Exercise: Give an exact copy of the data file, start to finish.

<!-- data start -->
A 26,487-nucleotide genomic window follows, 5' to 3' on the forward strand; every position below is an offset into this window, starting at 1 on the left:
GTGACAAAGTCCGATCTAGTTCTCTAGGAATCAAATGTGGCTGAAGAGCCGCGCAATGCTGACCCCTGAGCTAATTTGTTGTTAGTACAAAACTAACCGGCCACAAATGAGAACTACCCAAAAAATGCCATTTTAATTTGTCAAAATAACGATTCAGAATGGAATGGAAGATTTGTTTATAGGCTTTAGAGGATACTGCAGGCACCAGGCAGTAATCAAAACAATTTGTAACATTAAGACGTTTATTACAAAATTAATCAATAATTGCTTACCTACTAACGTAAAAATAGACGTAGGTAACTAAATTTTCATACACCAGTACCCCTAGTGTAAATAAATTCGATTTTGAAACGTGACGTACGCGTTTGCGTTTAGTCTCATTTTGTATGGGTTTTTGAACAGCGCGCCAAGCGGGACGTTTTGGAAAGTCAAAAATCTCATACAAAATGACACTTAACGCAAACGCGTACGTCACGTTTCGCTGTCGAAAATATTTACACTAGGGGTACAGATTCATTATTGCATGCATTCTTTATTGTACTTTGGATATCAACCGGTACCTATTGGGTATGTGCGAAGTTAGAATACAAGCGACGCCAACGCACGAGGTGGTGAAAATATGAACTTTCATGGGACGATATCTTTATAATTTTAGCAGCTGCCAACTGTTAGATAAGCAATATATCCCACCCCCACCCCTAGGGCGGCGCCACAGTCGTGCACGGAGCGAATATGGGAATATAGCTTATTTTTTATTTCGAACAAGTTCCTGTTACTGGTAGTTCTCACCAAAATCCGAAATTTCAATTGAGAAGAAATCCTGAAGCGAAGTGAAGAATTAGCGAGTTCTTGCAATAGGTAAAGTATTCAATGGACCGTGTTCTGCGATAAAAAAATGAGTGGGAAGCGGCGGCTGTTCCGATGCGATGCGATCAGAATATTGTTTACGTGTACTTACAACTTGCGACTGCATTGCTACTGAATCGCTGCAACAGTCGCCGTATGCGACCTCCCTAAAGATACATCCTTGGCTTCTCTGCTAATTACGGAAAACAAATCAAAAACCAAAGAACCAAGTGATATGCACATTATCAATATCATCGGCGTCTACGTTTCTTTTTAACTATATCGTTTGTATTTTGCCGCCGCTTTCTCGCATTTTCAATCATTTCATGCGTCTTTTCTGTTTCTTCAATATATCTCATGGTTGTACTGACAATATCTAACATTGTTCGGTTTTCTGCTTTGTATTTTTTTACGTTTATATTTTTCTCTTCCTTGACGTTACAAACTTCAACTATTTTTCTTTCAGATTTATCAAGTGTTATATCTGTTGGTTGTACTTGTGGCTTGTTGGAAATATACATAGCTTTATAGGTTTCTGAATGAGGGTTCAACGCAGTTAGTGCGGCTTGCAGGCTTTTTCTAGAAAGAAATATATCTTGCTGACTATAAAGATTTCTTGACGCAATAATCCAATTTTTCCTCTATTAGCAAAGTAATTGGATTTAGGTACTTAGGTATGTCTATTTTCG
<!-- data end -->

A 26,487-nucleotide genomic window follows, 5' to 3' on the forward strand; every position below is an offset into this window, starting at 1 on the left:
GTGACAAAGTCCGATCTAGTTCTCTAGGAATCAAATGTGGCTGAAGAGCCGCGCAATGCTGACCCCTGAGCTAATTTGTTGTTAGTACAAAACTAACCGGCCACAAATGAGAACTACCCAAAAAATGCCATTTTAATTTGTCAAAATAACGATTCAGAATGGAATGGAAGATTTGTTTATAGGCTTTAGAGGATACTGCAGGCACCAGGCAGTAATCAAAACAATTTGTAACATTAAGACGTTTATTACAAAATTAATCAATAATTGCTTACCTACTAACGTAAAAATAGACGTAGGTAACTAAATTTTCATACACCAGTACCCCTAGTGTAAATAAATTCGATTTTGAAACGTGACGTACGCGTTTGCGTTTAGTCTCATTTTGTATGGGTTTTTGAACAGCGCGCCAAGCGGGACGTTTTGGAAAGTCAAAAATCTCATACAAAATGACACTTAACGCAAACGCGTACGTCACGTTTCGCTGTCGAAAATATTTACACTAGGGGTACAGATTCATTATTGCATGCATTCTTTATTGTACTTTGGATATCAACCGGTACCTATTGGGTATGTGCGAAGTTAGAATACAAGCGACGCCAACGCACGAGGTGGTGAAAATATGAACTTTCATGGGACGATATCTTTATAATTTTAGCAGCTGCCAACTGTTAGATAAGCAATATATCCCACCCCCACCCCTAGGGCGGCGCCACAGTCGTGCACGGAGCGAATATGGGAATATAGCTTATTTTTTATTTCGAACAAGTTCCTGTTACTGGTAGTTCTCACCAAAATCCGAAATTTCAATTGAGAAGAAATCCTGAAGCGAAGTGAAGAATTAGCGAGTTCTTGCAATAGGTAAAGTATTCAATGGACCGTGTTCTGCGATAAAAAAATGAGTGGGAAGCGGCGGCTGTTCCGATGCGATGCGATCAGAATATTGTTTACGTGTACTTACAACTTGCGACTGCATTGCTACTGAATCGCTGCAACAGTCGCCGTATGCGACCTCCCTAAAGATACATCCTTGGCTTCTCTGCTAATTACGGAAAACAAATCAAAAACCAAAGAACCAAGTGATATGCACATTATCAATATCATCGGCGTCTACGTTTCTTTTTAACTATATCGTTTGTATTTTGCCGCCGCTTTCTCGCATTTTCAATCATTTCATGCGTCTTTTCTGTTTCTTCAATATATCTCATGGTTGTACTGACAATATCTAACATTGTTCGGTTTTCTGCTTTGTATTTTTTTACGTTTATATTTTTCTCTTCCTTGACGTTACAAACTTCAACTATTTTTCTTTCAGATTTATCAAGTGTTATATCTGTTGGTTGTACTTGTGGCTTGTTGGAAATATACATAGCTTTATAGGTTTCTGAATGAGGGTTCAACGCAGTTAGTGCGGCTTGCAGGCTTTTTCTAGAAAGAAATATATCTTGCTGACTATAAAGATTTCTTGACGCAATAATCCAATTTTTCCTCTATTAGCAAAGTAATTGGATTTAGGTACTTAGGTATGTCTATTTTCG